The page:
The U.S. Federal Trade Commission (FTC) is implementinga new plan to crack down on Web sites selling fraudulent curesfor terminal diseases such as cancer and AIDS.
The FTC said that on Thursday it will announce a new round of law enforcement actionsto stem the tide of fraudulent marketing of supplements and other health products onthe Internet. It will also offer new online tools forconsumers to help them avoid being victims of online health-care fraud.
“If these companies are out there promoting cures for non-lethal diseases orfor obesity, that’s one thing, but if they’re promoting cures for cancer andAIDS, that’s really a more serious problem, and the commission takes thatvery seriously,” FTC spokesman Mitch Katz told industry press.
Operation Cure All
The new efforts are part of an ongoing federal and state law enforcement andconsumer education campaign called “Operation Cure All,” launched by the FTC in 1999. The goal of the campaign was to target bogus health claims on the Internet.
According to a Harris Interactive Poll taken last year, the number ofAmericans looking to the Internet for health-care information doubled to 98million from 1998 to 2000. The sheer number of health sites make policingand regulation difficult, particularly with regard to online pharmacies, law enforcement officials have said.
Illegal AIDS Tests
Health experts say many health-care Web sites are unscrupulous, citing the examplesof illegal and ineffective AIDS tests that might have led some people tothink they were not infected when in fact they were.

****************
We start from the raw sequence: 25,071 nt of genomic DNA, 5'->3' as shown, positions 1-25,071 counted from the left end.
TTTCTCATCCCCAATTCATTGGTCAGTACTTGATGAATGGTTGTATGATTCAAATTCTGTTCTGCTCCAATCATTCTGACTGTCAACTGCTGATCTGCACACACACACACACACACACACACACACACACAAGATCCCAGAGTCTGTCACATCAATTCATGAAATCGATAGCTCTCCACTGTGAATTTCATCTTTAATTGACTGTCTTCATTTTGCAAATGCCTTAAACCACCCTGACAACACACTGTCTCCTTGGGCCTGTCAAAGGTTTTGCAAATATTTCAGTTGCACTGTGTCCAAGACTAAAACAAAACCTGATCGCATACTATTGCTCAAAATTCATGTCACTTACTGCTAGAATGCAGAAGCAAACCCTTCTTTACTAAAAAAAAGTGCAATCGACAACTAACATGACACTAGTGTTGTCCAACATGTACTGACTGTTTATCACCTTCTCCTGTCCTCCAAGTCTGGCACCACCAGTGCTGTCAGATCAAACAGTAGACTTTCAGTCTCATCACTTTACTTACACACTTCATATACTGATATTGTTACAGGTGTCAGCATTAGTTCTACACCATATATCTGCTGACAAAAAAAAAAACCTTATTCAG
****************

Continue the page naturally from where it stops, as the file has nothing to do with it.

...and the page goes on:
In addition, because a consumer generally searches for a specific healthtopic, e.g., “cancer cure,” techniques that direct a consumer to aparticular Web site can contribute to the consumer’s belief that theproducts offered on the identified site are effective for that purpose.
According to the FTC, cancer-related searches are the most common health-care search, followed by heart disease.
Since the beginning of “Operation Cure All”, the FTC has settledcases with a wide variety of online health sites. In the majority of cases, the FTC alleged that the sites touted theirproducts as being effective treatments or cures for various diseases,including arthritis, cancer, diabetes and AIDS, without adequatesubstantiation to support the claims.
In addition, FTC complaints have challenged the use of various types ofsophisticated Internet techniques, such as metatags, hyperlinks andmouseovers, to deceive consumers about the efficacy of a company’s products.
In one case, the accused party allegedly used “mouseover text” in a deceptive manner, according to the FTC. Generally, when a surfer rolls the mouse over an image such as a flower, a small text window pops up briefly on the screen.
Instead of using that text to describe the image that appears on the screen (e.g. “flower image.gif”), the FTC alleged that the party in this case used the text window to make additional express efficacy claims about the product, such as: “Cures cancer, leukemia, lymphoma. Cures lupus, breast, prostate cancer.”